I had some .22 CB Shorts I purchased from a guy at the club to try. In all my years of shooting, I had never shot any. First, I loaded up my S &W K-22 Outdoorsman revolver with .22 LR and popped off six rounds. OK, now the shorties. Pretty quiet and dinged the plates at 25 yards with an audible sound since they were slower and weren't drowned out by the crack of the sound barrier. I then tried them out of my rebuilt J.C. Higgins Model #101.16 which is a rebranded Savage Model 87A from about 1947 since it has the Tenite plastic stock. These rifles are also called "gill guns" because the vented receiver resembles fish gills, and "Klick-Klack rifles" because of how they sound when fired. The bolt doesn't close to load the next round until the trigger is released. Here's a video from Youtube showing the operation. That rifle also came from my brother's FIL's estate, but was missing parts. My guess is someone took it apart to clean it, did not know how to put it back together, and lost the parts. I was able to scrounge all the parts to put it back in operation. Mine actually sports the smaller charging handle used on the Savage rifles instead of the large knob on the Higgins rifles. The tubular magazine holds 15 rounds of .22 LR, and about 30 of the .22 CB Shorts. I chose this rifle because even as a semi-auto, it has provisions for firing .22 L as well as shorties by locking the bolt closed. Plus it has a 22 inch barrel so I was curious if the shorts would make it all the way through. They did just fine, and are even quieter than if the rifle was suppressed. I tried shooting it without my hearing protection and the ding of the bullet hitting the 50 yard gong was louder than the shot. Chipmunks in my front yard are all going to die this spring from lead poisoning.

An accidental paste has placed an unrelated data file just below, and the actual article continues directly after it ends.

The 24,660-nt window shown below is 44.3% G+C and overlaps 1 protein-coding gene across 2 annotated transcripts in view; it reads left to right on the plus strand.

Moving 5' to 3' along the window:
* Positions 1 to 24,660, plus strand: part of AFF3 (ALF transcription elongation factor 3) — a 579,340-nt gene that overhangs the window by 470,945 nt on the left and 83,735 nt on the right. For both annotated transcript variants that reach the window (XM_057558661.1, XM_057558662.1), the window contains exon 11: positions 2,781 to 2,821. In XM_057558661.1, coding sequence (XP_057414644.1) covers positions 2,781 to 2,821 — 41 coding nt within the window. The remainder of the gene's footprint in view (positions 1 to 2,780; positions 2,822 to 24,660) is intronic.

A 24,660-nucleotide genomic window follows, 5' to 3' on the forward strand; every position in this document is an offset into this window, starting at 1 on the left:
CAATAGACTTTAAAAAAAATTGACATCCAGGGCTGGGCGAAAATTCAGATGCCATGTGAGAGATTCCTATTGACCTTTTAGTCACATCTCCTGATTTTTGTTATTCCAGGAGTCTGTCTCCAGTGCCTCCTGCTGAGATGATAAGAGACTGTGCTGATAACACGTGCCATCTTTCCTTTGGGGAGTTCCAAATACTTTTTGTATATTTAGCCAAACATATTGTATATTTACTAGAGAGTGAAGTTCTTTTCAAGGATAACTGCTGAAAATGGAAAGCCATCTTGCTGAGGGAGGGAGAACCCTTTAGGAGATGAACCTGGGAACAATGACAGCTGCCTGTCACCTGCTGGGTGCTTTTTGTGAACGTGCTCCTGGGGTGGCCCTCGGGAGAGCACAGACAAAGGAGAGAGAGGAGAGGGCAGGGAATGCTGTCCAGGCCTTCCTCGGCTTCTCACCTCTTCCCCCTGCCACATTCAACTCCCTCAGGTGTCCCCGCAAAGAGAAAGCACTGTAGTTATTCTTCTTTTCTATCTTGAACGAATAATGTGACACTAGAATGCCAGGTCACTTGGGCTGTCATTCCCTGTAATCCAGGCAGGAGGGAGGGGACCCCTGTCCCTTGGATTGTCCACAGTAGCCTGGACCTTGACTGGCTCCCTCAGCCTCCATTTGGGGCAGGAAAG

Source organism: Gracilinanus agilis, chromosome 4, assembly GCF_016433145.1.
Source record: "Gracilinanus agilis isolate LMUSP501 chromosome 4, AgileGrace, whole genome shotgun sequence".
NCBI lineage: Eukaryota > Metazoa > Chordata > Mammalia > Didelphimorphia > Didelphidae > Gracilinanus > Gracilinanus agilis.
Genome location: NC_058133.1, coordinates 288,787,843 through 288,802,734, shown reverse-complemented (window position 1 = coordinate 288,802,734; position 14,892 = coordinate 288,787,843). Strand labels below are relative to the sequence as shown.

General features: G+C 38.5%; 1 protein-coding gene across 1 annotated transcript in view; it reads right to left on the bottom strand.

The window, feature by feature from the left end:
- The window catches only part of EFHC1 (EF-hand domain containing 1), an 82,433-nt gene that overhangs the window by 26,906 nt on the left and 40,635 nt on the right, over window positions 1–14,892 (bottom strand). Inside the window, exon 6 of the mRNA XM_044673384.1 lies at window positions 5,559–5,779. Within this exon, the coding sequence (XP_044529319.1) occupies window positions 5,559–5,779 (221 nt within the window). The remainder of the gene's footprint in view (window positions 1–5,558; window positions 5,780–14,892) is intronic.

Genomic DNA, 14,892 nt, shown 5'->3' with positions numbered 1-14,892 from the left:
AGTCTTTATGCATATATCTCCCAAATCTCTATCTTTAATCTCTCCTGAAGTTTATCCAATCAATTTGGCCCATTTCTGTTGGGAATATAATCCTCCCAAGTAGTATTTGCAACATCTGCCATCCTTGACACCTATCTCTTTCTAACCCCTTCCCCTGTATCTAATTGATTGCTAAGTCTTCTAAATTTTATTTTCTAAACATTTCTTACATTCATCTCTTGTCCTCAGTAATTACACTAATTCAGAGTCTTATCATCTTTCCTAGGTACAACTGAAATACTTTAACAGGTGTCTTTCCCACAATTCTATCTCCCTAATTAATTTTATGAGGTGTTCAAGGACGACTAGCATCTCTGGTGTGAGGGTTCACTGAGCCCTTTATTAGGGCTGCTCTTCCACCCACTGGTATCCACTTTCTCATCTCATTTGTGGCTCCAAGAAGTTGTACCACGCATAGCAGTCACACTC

I had also brought my shot timer to play with and explained to the others what it was for. No one wanted to take me up on using it because they had not been shooting in so long. I demonstrated a timed Mozambique Drill without the holster at a B27 full size silhouette target. I held at the low ready looking down at the ground, and had the timer set for random start from 1 to 9 seconds and a par time of 10 seconds. Each time I was able to put two rounds center mass and one in the head in about 3 seconds at 7 yards. They thought it was neat but maybe next time. Not sure if they were impressed or not, but showing off was not my goal anyway. We spent about 3 hours total and everyone had a good time.